To get a foretaste of what this could imply, it is instructive to look at Ireland. Due to the overwhelming presence of multinationals booking IP activity and income—often classified as “intangibles”—in Ireland, there has been an increasing divergence in Irish Gross Domestic Product (GDP)—which measures all economic activity recorded within the country’s borders—and Irish Gross National Income (GNI), which nets out foreign income, including profits sent abroad. Further accounting for the depreciation of IP reveals—by one calculation—GNI that is only a little more than half of official GDP. These distortions provide an inaccurate picture of genuine economic progress in the country, and perhaps more critically, provide few jobs or income to Irish citizens. The artificial, almost comical nature of the phenomenon has even been dubbed “leprechaun economics” by Nobel Prize-winning economist Paul Krugman.

Sir, my hope is that nobody will start to question whether Singapore’s hard-won economic progress is actually Pontianak or Hantu economics, and hence by the same token, I trust that the treatment of royalties in the new ARI scheme will not inadvertently give rise to the same pathology.

Preparing for BEPS

Allow me now to move on to the broader context of the Bill, which has to do with our nation’s preparedness for the rollout of BEPS 2.0. As this House is well aware, the agreement continues to grind inexorably forward, most recently making significant progress on negotiations pertaining to Amounts A and B of Pillar One, and the Subject to Tax Rule (STTR) of Pillar Two. The onus is thus on us, as a nation, to prepare our economy, companies, and workers to thrive beyond 2024.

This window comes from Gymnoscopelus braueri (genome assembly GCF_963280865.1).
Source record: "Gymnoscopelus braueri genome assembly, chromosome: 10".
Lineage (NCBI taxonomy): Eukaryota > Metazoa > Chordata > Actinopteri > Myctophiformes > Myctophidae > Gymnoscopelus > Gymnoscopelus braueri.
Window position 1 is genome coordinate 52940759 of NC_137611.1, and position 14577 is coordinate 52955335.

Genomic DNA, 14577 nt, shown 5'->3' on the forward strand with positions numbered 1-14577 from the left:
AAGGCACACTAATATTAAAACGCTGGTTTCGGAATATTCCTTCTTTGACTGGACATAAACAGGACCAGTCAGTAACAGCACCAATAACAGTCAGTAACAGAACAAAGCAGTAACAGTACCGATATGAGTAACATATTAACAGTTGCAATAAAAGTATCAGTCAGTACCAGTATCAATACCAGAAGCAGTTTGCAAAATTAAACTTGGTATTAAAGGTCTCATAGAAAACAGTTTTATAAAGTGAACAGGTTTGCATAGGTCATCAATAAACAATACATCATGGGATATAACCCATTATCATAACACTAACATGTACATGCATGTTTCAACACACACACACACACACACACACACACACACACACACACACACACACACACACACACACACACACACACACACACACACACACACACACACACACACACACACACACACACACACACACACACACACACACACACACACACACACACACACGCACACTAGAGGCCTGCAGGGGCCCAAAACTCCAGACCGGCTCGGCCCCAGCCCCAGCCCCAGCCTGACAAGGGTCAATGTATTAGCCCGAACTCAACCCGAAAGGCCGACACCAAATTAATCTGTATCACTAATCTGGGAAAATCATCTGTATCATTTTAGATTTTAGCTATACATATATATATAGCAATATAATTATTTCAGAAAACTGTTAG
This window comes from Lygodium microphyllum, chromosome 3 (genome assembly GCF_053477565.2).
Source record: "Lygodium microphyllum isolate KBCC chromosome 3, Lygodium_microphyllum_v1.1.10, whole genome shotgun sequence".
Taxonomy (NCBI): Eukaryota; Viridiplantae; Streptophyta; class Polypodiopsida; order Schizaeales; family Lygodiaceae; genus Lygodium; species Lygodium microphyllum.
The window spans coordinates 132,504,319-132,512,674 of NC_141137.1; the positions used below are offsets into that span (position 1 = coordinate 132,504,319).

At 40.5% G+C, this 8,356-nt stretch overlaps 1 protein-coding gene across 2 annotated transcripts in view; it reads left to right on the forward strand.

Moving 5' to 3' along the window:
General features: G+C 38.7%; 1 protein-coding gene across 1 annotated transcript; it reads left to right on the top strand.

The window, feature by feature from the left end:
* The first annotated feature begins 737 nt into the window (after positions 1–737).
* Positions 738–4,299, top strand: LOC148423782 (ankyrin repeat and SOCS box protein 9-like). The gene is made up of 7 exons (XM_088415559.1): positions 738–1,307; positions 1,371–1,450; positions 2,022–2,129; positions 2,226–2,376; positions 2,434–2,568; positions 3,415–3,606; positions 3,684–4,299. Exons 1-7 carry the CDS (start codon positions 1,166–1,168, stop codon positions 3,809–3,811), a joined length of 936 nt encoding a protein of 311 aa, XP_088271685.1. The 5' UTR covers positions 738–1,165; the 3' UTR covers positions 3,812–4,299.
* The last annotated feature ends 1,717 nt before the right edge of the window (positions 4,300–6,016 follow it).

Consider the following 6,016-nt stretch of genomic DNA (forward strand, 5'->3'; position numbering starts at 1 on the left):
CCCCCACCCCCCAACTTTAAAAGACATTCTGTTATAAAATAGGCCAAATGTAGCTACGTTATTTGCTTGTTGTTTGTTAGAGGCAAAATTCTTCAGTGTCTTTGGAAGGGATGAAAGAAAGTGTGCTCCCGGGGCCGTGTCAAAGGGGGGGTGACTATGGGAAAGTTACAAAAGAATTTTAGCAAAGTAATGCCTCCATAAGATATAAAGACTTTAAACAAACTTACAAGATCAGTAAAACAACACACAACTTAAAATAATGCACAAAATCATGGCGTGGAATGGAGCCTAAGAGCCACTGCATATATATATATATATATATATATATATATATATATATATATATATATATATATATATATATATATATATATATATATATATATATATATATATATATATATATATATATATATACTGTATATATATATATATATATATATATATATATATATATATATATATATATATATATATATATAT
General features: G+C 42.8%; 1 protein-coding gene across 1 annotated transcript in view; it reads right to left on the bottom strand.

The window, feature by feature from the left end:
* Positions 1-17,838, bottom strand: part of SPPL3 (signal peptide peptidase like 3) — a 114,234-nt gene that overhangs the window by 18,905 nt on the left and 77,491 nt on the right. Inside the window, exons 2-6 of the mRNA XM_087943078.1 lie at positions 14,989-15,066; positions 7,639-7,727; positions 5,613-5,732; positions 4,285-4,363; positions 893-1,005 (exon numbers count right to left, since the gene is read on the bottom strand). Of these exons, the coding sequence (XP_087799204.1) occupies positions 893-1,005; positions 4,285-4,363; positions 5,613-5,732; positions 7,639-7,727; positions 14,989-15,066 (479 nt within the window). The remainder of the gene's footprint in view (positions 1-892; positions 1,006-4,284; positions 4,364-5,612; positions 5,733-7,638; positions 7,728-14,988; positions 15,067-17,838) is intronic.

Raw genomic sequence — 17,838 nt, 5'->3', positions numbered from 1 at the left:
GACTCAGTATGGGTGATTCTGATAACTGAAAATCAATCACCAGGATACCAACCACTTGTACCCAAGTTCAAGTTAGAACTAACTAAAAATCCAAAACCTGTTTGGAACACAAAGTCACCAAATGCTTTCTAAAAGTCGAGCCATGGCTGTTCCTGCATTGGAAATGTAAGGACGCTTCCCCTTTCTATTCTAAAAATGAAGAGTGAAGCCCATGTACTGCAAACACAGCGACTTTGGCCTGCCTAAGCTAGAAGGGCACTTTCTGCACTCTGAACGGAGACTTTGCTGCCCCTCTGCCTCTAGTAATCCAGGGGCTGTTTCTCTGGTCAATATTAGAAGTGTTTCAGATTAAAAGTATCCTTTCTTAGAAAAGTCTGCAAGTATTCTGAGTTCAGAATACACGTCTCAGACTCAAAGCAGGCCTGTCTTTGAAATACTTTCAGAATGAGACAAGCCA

Will the Ministry therefore share with this House whether it has made progress in projections of the potential revenue impact, should the agreement proceed as planned? The MOF had previously explained that “Pillar 1 will result in a loss of revenue” while the minimum effective tax rate top-up could “result in higher tax revenue” if there is limited flight in existing economic activity. I appreciate that it is impossible to fully predict, with much precision, what the net revenue outcome will be. But surely the Ministry has at least outlined revenue implications based on several possible scenarios? If so, would the MOF share their homework with this House?

More generally, it would be useful to understand the government’s strategy for, and plans to, attract and retain foreign investments, going forward. The Ministry indicated that Singapore will “need to strengthen non-tax factors to stay competitive in a post-BEPS world”. What does the government have in mind in terms of these non-tax factors, beyond the usual arguments that we offer a skilled workforce, cutting-edge infrastructure, and secure investor protections? After all, these elements have been unchanging value propositions for a while now, and if there are changes at the margin that diminish our attractiveness, we must surely offset this by improving something that we have hitherto not been able to offer.

My Speaker, the stipulations in this Bill are another small step forward for preparing our economy for a post-BEPS world, and for that reason, it has my support. It is important, however, that in doing so, we do not compromise the purpose of BEPS and inadvertently become a tool for multinational tax evasion, but instead focus on the real intangibles we can offer as a nation to be an attractive destination for domestic and foreign investment, both into 2024, and beyond.